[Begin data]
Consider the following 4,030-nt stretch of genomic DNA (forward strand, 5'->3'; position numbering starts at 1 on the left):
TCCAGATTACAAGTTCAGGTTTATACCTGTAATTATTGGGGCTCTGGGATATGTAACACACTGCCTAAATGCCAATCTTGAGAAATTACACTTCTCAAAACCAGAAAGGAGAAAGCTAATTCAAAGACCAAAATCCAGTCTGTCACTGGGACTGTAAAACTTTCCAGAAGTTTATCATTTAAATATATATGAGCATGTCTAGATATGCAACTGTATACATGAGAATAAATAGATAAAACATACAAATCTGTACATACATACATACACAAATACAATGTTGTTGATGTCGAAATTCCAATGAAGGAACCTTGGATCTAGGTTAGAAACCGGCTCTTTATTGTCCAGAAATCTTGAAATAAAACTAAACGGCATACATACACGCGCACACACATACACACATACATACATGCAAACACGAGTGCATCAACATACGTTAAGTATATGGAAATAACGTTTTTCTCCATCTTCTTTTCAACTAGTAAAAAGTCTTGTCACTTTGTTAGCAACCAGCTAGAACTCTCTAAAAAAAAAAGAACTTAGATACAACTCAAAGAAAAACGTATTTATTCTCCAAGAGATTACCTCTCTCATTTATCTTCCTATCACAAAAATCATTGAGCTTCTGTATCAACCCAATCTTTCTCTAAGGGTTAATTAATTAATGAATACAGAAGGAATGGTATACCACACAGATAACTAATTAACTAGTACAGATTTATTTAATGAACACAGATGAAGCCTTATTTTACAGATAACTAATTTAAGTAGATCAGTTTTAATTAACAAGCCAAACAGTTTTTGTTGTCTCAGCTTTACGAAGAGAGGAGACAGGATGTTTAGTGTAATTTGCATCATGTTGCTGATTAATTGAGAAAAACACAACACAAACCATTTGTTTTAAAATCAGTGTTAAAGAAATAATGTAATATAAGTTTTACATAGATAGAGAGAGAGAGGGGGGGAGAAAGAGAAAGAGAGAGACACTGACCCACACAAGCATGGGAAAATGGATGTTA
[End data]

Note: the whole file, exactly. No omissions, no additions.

Consider the following 4,030-nt stretch of genomic DNA (forward strand, 5'->3'; position numbering starts at 1 on the left):
TCCAGATTACAAGTTCAGGTTTATACCTGTAATTATTGGGGCTCTGGGATATGTAACACACTGCCTAAATGCCAATCTTGAGAAATTACACTTCTCAAAACCAGAAAGGAGAAAGCTAATTCAAAGACCAAAATCCAGTCTGTCACTGGGACTGTAAAACTTTCCAGAAGTTTATCATTTAAATATATATGAGCATGTCTAGATATGCAACTGTATACATGAGAATAAATAGATAAAACATACAAATCTGTACATACATACATACACAAATACAATGTTGTTGATGTCGAAATTCCAATGAAGGAACCTTGGATCTAGGTTAGAAACCGGCTCTTTATTGTCCAGAAATCTTGAAATAAAACTAAACGGCATACATACACGCGCACACACATACACACATACATACATGCAAACACGAGTGCATCAACATACGTTAAGTATATGGAAATAACGTTTTTCTCCATCTTCTTTTCAACTAGTAAAAAGTCTTGTCACTTTGTTAGCAACCAGCTAGAACTCTCTAAAAAAAAAAGAACTTAGATACAACTCAAAGAAAAACGTATTTATTCTCCAAGAGATTACCTCTCTCATTTATCTTCCTATCACAAAAATCATTGAGCTTCTGTATCAACCCAATCTTTCTCTAAGGGTTAATTAATTAATGAATACAGAAGGAATGGTATACCACACAGATAACTAATTAACTAGTACAGATTTATTTAATGAACACAGATGAAGCCTTATTTTACAGATAACTAATTTAAGTAGATCAGTTTTAATTAACAAGCCAAACAGTTTTTGTTGTCTCAGCTTTACGAAGAGAGGAGACAGGATGTTTAGTGTAATTTGCATCATGTTGCTGATTAATTGAGAAAAACACAACACAAACCATTTGTTTTAAAATCAGTGTTAAAGAAATAATGTAATATAAGTTTTACATAGATAGAGAGAGAGAGGGGGGGAGAAAGAGAAAGAGAGAGACACTGACCCACACAAGCATGGGAAAATGGATGTTA